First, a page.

These deaths from low temperatures and low salinity form part of a cycle, in which the lobster population has to be rebuilt almost from scratch each time from a few very hardy specimens that survive everything that nature throws at them. As a result of this pronounced natural selection process, the DNA of the Eastern Scheldt lobster is based on very few lobster specimens. Other European lobsters are much more varied in terms of their DNA. This difference accounts for the uniqueness of the Eastern Scheldt lobster.
During the official opening of the lobster season on 28 March, lobster fisherman Gerrie van den Hoek will team up with a number of ambassadors to catch the very first Eastern Scheldt lobster of the season. As the guest of honour, sports commentator Kees Jansma will take receipt of this specimen. In addition, Ronald Koeman (manager of the Dutch national men's football team) will serve as auctioneer at the 'lobster mine' in Colijnsplaat. The proceeds will benefit Support Casper, part of the Survival with Pancreatic Cancer Foundation. The aim of this foundation is to increase awareness of pancreatic cancer and raise funds for research into new and innovative treatments.
LARGO is always happy to help small-scale, local suppliers. Given LARGO's many accommodations and resorts on the Zeeland islands, it is proud to be associated with this year's opening of the new Eastern Scheldt lobster season. There are no fewer than 16 top restaurants in the immediate vicinity of LARGO's Zeeland resorts that will be serving Eastern Scheldt lobster this spring. We would be happy to reserve a table at the restaurant of your choice during your stay, so that you can taste this local delicacy for yourself.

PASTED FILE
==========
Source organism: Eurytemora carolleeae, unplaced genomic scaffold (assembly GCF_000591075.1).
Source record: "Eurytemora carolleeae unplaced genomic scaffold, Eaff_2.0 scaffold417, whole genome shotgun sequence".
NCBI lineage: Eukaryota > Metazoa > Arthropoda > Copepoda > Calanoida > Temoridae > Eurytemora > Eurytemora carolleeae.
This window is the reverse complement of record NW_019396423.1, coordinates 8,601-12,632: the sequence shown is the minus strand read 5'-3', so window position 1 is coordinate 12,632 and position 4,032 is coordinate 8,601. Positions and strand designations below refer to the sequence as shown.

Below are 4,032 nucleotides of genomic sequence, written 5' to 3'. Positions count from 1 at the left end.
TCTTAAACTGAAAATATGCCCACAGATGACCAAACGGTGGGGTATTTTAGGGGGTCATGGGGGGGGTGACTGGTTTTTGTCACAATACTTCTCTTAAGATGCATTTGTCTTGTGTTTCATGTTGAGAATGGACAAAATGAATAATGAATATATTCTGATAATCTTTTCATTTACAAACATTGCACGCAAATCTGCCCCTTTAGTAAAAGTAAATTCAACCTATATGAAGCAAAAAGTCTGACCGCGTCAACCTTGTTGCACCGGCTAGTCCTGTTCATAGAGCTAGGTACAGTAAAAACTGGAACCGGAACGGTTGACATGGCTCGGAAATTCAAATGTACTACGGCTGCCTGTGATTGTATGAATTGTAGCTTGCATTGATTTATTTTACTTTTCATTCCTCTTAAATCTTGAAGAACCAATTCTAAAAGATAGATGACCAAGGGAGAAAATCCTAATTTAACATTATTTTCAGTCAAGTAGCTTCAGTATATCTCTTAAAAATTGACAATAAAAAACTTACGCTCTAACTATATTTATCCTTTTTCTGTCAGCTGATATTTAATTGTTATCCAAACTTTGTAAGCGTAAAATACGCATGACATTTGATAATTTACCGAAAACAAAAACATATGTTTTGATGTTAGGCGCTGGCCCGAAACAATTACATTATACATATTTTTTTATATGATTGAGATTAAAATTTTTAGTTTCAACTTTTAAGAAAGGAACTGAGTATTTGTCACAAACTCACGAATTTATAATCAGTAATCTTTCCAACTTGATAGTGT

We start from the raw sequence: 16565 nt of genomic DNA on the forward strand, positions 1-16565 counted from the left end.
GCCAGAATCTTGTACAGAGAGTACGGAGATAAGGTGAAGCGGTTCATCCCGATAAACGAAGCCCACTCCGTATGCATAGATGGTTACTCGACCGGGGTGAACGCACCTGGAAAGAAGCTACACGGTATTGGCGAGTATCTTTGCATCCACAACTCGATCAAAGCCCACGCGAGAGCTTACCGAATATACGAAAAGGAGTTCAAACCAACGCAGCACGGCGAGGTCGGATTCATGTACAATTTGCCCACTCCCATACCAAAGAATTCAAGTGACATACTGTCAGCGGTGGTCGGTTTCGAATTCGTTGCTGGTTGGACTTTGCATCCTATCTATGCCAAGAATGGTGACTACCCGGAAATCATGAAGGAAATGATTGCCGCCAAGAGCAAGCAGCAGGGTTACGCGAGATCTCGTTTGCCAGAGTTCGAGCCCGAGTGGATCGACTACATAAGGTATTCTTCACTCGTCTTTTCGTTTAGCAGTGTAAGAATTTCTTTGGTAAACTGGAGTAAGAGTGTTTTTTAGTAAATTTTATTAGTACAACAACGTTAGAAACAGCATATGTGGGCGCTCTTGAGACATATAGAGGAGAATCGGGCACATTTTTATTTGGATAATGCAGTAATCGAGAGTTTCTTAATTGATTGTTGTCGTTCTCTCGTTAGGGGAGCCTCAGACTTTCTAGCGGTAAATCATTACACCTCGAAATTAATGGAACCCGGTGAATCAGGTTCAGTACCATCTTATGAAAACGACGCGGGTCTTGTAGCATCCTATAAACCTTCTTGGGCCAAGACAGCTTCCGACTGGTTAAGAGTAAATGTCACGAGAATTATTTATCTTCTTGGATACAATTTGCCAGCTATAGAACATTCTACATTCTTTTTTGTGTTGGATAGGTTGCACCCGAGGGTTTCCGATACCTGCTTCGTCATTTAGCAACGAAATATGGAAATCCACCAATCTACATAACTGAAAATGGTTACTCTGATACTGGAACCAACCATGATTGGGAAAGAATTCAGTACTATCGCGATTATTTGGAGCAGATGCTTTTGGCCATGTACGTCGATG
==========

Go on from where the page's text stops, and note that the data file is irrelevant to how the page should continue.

Together, the participating restaurants form the Eastern Scheldt Lobster Circle. The Circle has 16 members throughout Zeeland. The owners of these restaurants support sustainable fishing and exchange new dishes several times a year. Each year, guests can choose from a selection of carefully composed and unique Eastern Scheldt lobster menus at a price of €64.50 a head. Click here for more information on the participating restaurants.
“The largest lobster ever caught measured 65 cm - more than one metre if you includee its pincers”